It seems fairly inevitable that the Conservative Party will win the next general election in the UK. Or, it might be better to say, in England.
The Conservatives are unionists: "I support the union" says David Cameron, time and time again. They have proved this in the Northern Irish context by jumping into bed with the UUP – "a party of the Union" – through the formation of UCUNF.
Logically, therefore, it might be expected that a Tory victory in 2010 would strengthen the UK and weaken nationalism.
But the Tories presently hold only one of the 59 Westminster seats in Scotland, three of the 40 in Wales, and none at all in Northern Ireland. Even with the anticipated swing towards the Tories in 2010, their total of MPs outside of England may reach barely 17 out of 117 (including three gains in Scotland, ten in Wales, and none in Northern Ireland). The Tories are simply an English party.
The UK may then revert to the situation of the Thatcher years in the 1980s, when Scotland and Wales saw the Tory government as an unfriendly foreign power, and nationalism grew in opposition to it. Writing in The Guardian yesterday, Mark Perryman noted that:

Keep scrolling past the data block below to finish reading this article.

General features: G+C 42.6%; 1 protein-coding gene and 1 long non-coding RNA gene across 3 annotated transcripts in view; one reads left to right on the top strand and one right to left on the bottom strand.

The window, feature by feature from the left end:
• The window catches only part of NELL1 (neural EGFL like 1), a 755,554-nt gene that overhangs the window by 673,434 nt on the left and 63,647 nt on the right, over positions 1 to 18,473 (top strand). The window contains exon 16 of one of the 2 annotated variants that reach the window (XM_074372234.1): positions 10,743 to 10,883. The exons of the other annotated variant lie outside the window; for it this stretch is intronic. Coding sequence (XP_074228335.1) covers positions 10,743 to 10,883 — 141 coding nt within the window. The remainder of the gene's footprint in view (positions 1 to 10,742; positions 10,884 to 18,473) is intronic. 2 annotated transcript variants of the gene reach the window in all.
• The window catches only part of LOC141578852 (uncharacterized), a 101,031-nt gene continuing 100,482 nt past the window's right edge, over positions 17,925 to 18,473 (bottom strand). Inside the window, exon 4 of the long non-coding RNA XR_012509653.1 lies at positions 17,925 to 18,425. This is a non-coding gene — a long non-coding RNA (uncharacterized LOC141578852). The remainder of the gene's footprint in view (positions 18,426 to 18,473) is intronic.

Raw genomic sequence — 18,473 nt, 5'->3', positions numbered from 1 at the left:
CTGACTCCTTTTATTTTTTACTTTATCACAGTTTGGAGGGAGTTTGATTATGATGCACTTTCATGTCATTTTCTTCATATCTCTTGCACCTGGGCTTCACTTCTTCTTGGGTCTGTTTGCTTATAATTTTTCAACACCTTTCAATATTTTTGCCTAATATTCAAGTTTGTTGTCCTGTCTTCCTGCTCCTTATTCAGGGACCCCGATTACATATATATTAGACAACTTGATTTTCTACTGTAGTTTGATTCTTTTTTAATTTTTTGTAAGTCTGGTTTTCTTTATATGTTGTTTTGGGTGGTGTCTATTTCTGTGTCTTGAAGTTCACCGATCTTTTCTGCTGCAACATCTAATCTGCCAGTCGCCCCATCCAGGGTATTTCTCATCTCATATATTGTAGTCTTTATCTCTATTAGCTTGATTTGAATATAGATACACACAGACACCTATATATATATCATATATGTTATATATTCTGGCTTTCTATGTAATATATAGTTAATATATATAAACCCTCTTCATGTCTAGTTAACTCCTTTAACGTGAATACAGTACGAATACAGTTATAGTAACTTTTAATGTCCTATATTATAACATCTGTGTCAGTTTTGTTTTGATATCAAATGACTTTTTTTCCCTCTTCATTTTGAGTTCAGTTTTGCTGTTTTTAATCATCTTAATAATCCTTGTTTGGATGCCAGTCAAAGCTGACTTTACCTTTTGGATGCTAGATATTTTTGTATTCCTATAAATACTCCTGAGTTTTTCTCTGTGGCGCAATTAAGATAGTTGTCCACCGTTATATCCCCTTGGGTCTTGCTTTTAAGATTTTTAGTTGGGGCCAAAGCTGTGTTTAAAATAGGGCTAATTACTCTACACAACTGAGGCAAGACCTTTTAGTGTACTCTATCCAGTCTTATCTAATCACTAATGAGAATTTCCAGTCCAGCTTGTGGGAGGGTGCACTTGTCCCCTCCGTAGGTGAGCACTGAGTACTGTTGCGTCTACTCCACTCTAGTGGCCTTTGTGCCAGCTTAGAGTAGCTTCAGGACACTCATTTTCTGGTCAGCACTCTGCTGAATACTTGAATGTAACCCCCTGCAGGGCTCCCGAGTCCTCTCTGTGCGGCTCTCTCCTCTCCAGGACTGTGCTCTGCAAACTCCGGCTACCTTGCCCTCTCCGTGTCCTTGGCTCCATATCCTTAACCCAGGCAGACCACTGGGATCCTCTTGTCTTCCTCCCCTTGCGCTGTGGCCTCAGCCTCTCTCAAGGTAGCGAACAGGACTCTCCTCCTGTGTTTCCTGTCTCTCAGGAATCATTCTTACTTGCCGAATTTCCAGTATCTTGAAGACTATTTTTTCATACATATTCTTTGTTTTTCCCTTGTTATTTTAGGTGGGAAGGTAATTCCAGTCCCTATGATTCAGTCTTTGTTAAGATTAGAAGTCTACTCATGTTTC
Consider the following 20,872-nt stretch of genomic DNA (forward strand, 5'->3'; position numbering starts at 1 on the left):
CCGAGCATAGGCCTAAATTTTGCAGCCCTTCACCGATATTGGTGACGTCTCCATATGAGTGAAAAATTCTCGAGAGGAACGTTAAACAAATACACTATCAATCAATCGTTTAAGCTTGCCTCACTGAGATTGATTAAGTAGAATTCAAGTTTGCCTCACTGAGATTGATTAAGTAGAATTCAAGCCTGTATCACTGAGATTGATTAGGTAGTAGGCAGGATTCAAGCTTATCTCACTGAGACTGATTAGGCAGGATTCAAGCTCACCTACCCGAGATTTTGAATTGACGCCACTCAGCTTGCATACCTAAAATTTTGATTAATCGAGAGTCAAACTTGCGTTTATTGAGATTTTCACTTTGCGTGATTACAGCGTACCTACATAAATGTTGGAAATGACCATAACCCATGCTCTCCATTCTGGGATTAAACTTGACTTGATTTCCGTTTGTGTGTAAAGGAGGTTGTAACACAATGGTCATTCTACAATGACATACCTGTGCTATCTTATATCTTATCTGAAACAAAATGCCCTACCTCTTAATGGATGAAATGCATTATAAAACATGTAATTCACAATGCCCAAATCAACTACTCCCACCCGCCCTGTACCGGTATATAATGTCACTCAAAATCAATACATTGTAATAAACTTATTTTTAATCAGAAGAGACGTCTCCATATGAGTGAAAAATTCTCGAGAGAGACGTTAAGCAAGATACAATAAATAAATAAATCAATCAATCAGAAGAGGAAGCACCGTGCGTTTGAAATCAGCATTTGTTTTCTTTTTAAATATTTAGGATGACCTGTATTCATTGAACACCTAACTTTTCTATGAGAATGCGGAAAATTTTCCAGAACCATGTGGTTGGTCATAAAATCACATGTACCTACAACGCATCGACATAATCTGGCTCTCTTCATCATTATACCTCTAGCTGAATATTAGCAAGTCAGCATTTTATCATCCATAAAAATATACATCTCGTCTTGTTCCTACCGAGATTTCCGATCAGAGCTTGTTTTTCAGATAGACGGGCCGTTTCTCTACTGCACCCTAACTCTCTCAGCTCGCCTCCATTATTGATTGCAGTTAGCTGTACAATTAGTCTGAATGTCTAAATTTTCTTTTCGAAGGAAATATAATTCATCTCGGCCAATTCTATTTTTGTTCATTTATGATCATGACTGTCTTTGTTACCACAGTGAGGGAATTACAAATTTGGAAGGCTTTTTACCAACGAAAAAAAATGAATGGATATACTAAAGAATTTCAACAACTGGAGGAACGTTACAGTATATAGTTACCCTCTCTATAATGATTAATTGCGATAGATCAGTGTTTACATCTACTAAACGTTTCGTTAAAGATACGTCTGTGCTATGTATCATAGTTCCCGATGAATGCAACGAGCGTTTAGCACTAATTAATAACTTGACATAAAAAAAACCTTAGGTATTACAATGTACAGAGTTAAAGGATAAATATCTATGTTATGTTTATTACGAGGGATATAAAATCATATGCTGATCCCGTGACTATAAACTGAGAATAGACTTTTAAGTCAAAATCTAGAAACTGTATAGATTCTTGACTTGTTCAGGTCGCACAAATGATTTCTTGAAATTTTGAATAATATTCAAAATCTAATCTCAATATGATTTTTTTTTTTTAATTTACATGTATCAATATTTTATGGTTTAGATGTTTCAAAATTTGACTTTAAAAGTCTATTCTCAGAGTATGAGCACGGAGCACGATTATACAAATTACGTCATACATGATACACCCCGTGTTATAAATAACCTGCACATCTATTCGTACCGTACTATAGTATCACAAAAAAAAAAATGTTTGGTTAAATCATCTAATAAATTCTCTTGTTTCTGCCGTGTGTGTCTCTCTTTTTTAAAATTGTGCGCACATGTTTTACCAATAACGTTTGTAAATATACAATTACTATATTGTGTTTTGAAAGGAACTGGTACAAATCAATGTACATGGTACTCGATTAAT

"Through three consecutive general election defeats between 1979 and 1992, Labour maintained the semblance of effective opposition because for millions the promise of a Labour government remained the alternative to Thatcherism. After 2010 that prospect may not have the compelling purpose it once had, certainly not in the immediate aftermath of the wasted opportunity for change that the new Labour years will come to represent after being defeated by the Blair-lite Tories."
"In Scotland and Wales after 2010, independence won't simply be an end in itself in place of British labourism – it will be the purpose of opposition, and thanks to Labour, the institutions to fulfil that ambition now exist."
The victory of the unionist Tories in England in 2010 will give an enormous impetus to the nationalist movements in Scotland and Wales, leading to increasing tensions within the UK's constitutional structure. The very success of 'unionism', in the guise of a very English Tory party, may come to be seen as 'foreign' rule, where England, always the biggest part of the UK, essentially rules the UK in its interests. The Labour Party, a party genuinely popular in Scotland, Wales, and large parts of England was, ironically, much more a party of the UK than are the Tories.
How long the Tories remain in power may be crucial to the disintegration of the UK. Thatcher ruled for 11 years, and kindled nationalism in a way that had never been done before. Now the foundations are laid and the institutions are in place, a further prolonged period of unsympathetic Tory rule may tip the balance.
No UK means no place for Northern Ireland. The breakup of the UK would leave it unwanted by England or Scotland, and too poor to go it alone – even if a majority of its people wanted that. There is, of course, one logical direction that it can take – a direction favoured by an increasing number of people – re-unification with the south.
Practical nationalists must hope for a crushing Tory victory in England in 2010.